American Kestrel by James Steele

American Kestrel by James Steele

This educational female American Kestrel has always had a feisty falcon spirit. When she came into the RMRP in June 2004, she had a fractured right radius-ulna in her wing. Even after surgery, her wing did not heal in the proper position for her to be able to fly.

Each of the educational birds' enclosures is set up in respect to their original injury to make sure that they can easily move around. In the female educational kestrel's enclosure, she has a ramp that helps her get up to the taller perches, and a bunch of lower perches that she can easily hop up to.

Rousing

Rousing

When a volunteer enters her enclosure to bring her out for programs and exhibits, they have to be prepared to spend time encouraging her to come out. As a falcon, a naturally active bird, she is very active in her enclosure and can be seen rousing (fluffing her feathers - often a sign of contentment) as she gives the human working with her an extensive run- around. Once she decides to come out, she seems to enjoy the attention of her audience. She is often seen with poofed chin feathers and rouses frequently when she is amongst the public. She is very attentive to all her surroundings and seems to enjoy the activity. All of these are signs that she is content while educating the public about these amazing aerial predators.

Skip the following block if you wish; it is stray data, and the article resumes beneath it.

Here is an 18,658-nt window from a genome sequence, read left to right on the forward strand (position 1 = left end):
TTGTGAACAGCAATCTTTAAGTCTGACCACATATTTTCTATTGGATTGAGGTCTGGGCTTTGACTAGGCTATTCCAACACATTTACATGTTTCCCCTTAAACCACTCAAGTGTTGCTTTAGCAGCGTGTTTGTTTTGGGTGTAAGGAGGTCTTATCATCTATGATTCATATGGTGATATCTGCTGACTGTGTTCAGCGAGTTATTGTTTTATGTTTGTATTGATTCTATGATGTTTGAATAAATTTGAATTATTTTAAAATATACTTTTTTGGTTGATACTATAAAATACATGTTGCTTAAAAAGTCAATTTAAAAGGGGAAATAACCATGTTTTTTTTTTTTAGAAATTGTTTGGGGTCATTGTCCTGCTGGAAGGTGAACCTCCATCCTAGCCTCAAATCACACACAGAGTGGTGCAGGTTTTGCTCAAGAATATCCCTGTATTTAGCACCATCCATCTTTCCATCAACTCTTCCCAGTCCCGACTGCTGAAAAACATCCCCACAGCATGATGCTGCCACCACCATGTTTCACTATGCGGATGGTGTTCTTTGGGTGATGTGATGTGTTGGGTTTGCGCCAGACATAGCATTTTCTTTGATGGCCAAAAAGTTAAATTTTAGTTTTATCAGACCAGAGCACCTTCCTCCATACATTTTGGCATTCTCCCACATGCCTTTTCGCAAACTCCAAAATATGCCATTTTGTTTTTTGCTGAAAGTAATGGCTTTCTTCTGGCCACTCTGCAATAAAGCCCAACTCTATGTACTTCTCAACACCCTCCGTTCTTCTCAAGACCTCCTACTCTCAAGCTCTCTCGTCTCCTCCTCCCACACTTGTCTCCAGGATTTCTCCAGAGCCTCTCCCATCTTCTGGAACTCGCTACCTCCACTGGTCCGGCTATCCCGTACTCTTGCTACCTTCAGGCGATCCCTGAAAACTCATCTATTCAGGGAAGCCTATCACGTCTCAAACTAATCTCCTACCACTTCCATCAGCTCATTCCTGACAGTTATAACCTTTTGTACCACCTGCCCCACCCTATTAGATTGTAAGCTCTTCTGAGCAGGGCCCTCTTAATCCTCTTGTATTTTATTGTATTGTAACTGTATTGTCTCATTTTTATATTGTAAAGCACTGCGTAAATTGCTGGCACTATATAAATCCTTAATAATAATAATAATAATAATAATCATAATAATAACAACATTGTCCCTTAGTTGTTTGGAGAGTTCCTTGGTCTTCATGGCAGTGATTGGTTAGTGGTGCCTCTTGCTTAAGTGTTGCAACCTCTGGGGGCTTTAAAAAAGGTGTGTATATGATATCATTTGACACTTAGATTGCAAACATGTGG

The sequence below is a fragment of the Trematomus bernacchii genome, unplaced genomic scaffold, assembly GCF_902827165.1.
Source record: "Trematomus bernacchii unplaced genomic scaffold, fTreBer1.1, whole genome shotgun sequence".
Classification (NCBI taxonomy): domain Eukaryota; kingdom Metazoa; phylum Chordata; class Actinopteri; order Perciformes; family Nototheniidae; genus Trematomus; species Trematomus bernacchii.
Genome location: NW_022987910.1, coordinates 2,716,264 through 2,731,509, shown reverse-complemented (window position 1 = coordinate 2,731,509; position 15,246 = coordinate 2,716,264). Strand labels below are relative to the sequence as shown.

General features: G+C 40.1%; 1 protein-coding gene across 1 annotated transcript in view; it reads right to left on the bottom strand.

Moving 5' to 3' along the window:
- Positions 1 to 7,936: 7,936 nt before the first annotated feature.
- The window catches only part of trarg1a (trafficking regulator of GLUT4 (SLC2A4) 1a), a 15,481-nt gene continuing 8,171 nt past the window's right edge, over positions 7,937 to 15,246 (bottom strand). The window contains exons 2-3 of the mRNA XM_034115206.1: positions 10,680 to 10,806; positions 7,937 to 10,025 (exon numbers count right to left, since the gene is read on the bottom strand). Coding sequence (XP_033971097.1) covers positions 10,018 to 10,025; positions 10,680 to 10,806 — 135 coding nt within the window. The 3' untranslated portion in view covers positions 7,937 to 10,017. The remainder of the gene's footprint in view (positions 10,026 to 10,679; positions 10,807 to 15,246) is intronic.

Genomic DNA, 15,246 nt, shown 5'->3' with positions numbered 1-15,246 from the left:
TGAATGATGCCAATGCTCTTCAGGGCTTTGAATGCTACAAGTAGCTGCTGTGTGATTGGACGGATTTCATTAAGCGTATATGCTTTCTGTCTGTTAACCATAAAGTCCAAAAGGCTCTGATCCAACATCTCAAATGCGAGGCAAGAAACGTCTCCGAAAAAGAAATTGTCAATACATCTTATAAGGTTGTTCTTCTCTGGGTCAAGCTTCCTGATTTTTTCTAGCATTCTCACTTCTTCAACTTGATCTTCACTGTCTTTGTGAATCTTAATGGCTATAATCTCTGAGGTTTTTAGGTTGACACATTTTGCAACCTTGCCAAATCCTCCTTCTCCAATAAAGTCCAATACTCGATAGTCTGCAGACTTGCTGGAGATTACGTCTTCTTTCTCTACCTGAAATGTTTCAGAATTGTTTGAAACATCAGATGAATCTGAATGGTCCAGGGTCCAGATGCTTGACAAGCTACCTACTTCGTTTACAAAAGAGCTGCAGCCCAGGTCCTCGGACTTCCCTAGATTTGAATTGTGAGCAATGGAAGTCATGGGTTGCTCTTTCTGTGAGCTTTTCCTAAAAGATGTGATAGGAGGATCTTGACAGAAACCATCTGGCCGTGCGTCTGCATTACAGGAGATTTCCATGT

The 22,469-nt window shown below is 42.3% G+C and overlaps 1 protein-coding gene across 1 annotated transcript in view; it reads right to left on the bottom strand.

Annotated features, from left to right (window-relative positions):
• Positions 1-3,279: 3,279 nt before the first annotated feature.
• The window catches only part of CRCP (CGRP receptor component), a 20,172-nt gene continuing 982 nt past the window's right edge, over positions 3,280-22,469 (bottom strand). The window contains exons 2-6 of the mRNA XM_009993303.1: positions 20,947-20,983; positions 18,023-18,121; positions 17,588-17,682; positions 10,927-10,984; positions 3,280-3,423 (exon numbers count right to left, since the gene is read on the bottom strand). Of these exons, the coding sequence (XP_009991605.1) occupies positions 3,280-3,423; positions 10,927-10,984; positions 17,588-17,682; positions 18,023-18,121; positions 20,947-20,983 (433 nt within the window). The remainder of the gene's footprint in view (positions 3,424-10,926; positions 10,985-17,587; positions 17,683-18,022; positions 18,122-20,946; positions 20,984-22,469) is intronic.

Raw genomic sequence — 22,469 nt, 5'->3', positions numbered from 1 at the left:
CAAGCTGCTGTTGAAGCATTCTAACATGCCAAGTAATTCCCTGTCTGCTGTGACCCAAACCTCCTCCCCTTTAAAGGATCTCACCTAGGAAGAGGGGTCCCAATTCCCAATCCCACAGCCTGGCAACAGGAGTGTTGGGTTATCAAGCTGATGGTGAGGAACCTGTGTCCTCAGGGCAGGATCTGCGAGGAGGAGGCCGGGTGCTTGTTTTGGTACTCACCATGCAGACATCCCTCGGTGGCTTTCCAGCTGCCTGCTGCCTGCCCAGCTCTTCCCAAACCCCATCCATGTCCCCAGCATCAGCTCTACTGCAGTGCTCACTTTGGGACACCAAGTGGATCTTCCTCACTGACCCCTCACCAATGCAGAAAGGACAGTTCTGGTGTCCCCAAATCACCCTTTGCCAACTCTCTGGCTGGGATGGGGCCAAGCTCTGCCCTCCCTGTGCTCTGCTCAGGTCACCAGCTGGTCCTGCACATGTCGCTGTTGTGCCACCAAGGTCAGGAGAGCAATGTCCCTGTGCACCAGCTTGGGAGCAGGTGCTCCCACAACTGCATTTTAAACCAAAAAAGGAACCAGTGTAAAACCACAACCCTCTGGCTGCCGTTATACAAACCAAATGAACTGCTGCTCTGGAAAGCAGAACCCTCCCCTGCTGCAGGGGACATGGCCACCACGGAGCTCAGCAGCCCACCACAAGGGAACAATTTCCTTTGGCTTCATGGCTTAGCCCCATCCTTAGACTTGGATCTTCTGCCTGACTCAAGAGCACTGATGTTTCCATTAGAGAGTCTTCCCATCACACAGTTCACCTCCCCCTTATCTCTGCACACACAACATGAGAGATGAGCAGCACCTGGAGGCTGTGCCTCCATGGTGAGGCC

How amazing, you ask? Well, in the wild, American Kestrels will often hover over the ground, spying potential food. As soon as they see their quarry, they dive on it. It takes a lot of wing strength and skill to hover over a fixed spot on the ground. In addition to the ability to hover, American Kestrels are able to see one particular wavelength of UV light. The same exact wavelength that happens to be reflected from the urine of mice. That ability is sort of like an ultraviolet arrow to their dinner. Pretty amazing!

If you would like to support this bird please visit our Adopt-a-Raptor page or our Donation page.

American Kestrel photographed by James Steele

American Kestrel photographed by James Steele